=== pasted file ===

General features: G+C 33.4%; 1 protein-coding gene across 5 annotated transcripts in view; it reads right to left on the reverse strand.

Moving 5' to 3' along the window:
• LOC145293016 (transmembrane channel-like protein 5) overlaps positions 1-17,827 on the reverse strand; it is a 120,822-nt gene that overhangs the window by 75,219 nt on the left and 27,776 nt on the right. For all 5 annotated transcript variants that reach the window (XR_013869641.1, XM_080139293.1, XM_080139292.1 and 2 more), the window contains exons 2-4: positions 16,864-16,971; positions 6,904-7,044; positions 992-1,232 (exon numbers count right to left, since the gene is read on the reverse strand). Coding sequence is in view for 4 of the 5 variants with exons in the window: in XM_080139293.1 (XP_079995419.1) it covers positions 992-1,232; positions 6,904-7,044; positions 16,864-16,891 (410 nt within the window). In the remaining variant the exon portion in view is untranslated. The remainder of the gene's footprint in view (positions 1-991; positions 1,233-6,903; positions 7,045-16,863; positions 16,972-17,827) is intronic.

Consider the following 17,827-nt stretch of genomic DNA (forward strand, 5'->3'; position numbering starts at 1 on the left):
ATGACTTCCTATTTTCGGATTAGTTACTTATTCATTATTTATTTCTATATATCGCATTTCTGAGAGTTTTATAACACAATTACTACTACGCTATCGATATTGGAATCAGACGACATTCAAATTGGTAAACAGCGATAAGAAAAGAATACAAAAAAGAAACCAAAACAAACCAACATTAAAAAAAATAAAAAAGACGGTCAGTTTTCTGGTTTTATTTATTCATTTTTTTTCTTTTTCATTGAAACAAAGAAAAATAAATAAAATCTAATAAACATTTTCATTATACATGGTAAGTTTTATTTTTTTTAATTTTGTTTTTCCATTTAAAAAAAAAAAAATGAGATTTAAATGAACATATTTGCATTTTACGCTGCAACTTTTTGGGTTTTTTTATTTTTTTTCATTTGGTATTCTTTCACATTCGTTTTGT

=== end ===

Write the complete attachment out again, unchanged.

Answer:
General features: G+C 33.4%; 1 protein-coding gene across 5 annotated transcripts in view; it reads right to left on the reverse strand.

Moving 5' to 3' along the window:
• LOC145293016 (transmembrane channel-like protein 5) overlaps positions 1-17,827 on the reverse strand; it is a 120,822-nt gene that overhangs the window by 75,219 nt on the left and 27,776 nt on the right. For all 5 annotated transcript variants that reach the window (XR_013869641.1, XM_080139293.1, XM_080139292.1 and 2 more), the window contains exons 2-4: positions 16,864-16,971; positions 6,904-7,044; positions 992-1,232 (exon numbers count right to left, since the gene is read on the reverse strand). Coding sequence is in view for 4 of the 5 variants with exons in the window: in XM_080139293.1 (XP_079995419.1) it covers positions 992-1,232; positions 6,904-7,044; positions 16,864-16,891 (410 nt within the window). In the remaining variant the exon portion in view is untranslated. The remainder of the gene's footprint in view (positions 1-991; positions 1,233-6,903; positions 7,045-16,863; positions 16,972-17,827) is intronic.

Consider the following 17,827-nt stretch of genomic DNA (forward strand, 5'->3'; position numbering starts at 1 on the left):
ATGACTTCCTATTTTCGGATTAGTTACTTATTCATTATTTATTTCTATATATCGCATTTCTGAGAGTTTTATAACACAATTACTACTACGCTATCGATATTGGAATCAGACGACATTCAAATTGGTAAACAGCGATAAGAAAAGAATACAAAAAAGAAACCAAAACAAACCAACATTAAAAAAAATAAAAAAGACGGTCAGTTTTCTGGTTTTATTTATTCATTTTTTTTCTTTTTCATTGAAACAAAGAAAAATAAATAAAATCTAATAAACATTTTCATTATACATGGTAAGTTTTATTTTTTTTAATTTTGTTTTTCCATTTAAAAAAAAAAAAATGAGATTTAAATGAACATATTTGCATTTTACGCTGCAACTTTTTGGGTTTTTTTATTTTTTTTCATTTGGTATTCTTTCACATTCGTTTTGT